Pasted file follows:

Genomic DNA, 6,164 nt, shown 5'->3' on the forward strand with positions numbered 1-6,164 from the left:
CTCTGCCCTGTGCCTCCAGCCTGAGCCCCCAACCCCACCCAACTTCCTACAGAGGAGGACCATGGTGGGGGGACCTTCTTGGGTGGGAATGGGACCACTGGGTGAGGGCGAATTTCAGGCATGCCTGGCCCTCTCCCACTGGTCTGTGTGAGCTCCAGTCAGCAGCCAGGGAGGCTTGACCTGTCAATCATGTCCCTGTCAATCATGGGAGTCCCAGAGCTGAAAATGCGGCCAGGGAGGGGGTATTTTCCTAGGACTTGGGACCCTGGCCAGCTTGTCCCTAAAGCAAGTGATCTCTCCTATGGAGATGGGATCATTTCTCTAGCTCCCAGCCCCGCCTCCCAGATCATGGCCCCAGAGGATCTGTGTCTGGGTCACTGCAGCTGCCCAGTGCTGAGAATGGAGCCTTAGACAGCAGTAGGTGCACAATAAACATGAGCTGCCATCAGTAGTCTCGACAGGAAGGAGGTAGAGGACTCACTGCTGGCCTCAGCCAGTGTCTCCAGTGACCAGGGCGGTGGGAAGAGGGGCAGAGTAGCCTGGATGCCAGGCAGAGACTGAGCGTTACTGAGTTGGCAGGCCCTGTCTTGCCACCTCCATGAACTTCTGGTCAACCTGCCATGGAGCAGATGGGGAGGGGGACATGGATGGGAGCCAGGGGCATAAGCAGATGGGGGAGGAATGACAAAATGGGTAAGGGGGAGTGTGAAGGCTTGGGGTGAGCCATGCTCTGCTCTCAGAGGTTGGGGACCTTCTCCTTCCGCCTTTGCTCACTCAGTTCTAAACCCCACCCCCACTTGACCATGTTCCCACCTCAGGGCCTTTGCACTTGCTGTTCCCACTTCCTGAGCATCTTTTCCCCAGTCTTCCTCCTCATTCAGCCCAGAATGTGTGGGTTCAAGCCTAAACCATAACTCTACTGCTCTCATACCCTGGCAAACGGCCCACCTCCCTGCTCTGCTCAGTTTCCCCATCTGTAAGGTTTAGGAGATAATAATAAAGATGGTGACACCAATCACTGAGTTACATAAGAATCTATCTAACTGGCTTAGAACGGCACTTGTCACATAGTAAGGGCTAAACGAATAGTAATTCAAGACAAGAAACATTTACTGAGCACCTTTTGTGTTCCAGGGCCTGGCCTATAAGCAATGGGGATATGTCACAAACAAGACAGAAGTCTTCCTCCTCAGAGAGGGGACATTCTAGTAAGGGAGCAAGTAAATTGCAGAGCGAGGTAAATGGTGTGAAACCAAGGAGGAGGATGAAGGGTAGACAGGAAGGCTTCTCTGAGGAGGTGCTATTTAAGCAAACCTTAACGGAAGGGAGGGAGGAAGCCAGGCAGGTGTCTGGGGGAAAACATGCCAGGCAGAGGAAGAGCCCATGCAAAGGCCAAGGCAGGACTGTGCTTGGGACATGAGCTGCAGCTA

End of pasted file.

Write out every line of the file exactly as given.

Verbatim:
Genomic DNA, 6,164 nt, shown 5'->3' on the forward strand with positions numbered 1-6,164 from the left:
CTCTGCCCTGTGCCTCCAGCCTGAGCCCCCAACCCCACCCAACTTCCTACAGAGGAGGACCATGGTGGGGGGACCTTCTTGGGTGGGAATGGGACCACTGGGTGAGGGCGAATTTCAGGCATGCCTGGCCCTCTCCCACTGGTCTGTGTGAGCTCCAGTCAGCAGCCAGGGAGGCTTGACCTGTCAATCATGTCCCTGTCAATCATGGGAGTCCCAGAGCTGAAAATGCGGCCAGGGAGGGGGTATTTTCCTAGGACTTGGGACCCTGGCCAGCTTGTCCCTAAAGCAAGTGATCTCTCCTATGGAGATGGGATCATTTCTCTAGCTCCCAGCCCCGCCTCCCAGATCATGGCCCCAGAGGATCTGTGTCTGGGTCACTGCAGCTGCCCAGTGCTGAGAATGGAGCCTTAGACAGCAGTAGGTGCACAATAAACATGAGCTGCCATCAGTAGTCTCGACAGGAAGGAGGTAGAGGACTCACTGCTGGCCTCAGCCAGTGTCTCCAGTGACCAGGGCGGTGGGAAGAGGGGCAGAGTAGCCTGGATGCCAGGCAGAGACTGAGCGTTACTGAGTTGGCAGGCCCTGTCTTGCCACCTCCATGAACTTCTGGTCAACCTGCCATGGAGCAGATGGGGAGGGGGACATGGATGGGAGCCAGGGGCATAAGCAGATGGGGGAGGAATGACAAAATGGGTAAGGGGGAGTGTGAAGGCTTGGGGTGAGCCATGCTCTGCTCTCAGAGGTTGGGGACCTTCTCCTTCCGCCTTTGCTCACTCAGTTCTAAACCCCACCCCCACTTGACCATGTTCCCACCTCAGGGCCTTTGCACTTGCTGTTCCCACTTCCTGAGCATCTTTTCCCCAGTCTTCCTCCTCATTCAGCCCAGAATGTGTGGGTTCAAGCCTAAACCATAACTCTACTGCTCTCATACCCTGGCAAACGGCCCACCTCCCTGCTCTGCTCAGTTTCCCCATCTGTAAGGTTTAGGAGATAATAATAAAGATGGTGACACCAATCACTGAGTTACATAAGAATCTATCTAACTGGCTTAGAACGGCACTTGTCACATAGTAAGGGCTAAACGAATAGTAATTCAAGACAAGAAACATTTACTGAGCACCTTTTGTGTTCCAGGGCCTGGCCTATAAGCAATGGGGATATGTCACAAACAAGACAGAAGTCTTCCTCCTCAGAGAGGGGACATTCTAGTAAGGGAGCAAGTAAATTGCAGAGCGAGGTAAATGGTGTGAAACCAAGGAGGAGGATGAAGGGTAGACAGGAAGGCTTCTCTGAGGAGGTGCTATTTAAGCAAACCTTAACGGAAGGGAGGGAGGAAGCCAGGCAGGTGTCTGGGGGAAAACATGCCAGGCAGAGGAAGAGCCCATGCAAAGGCCAAGGCAGGACTGTGCTTGGGACATGAGCTGCAGCTA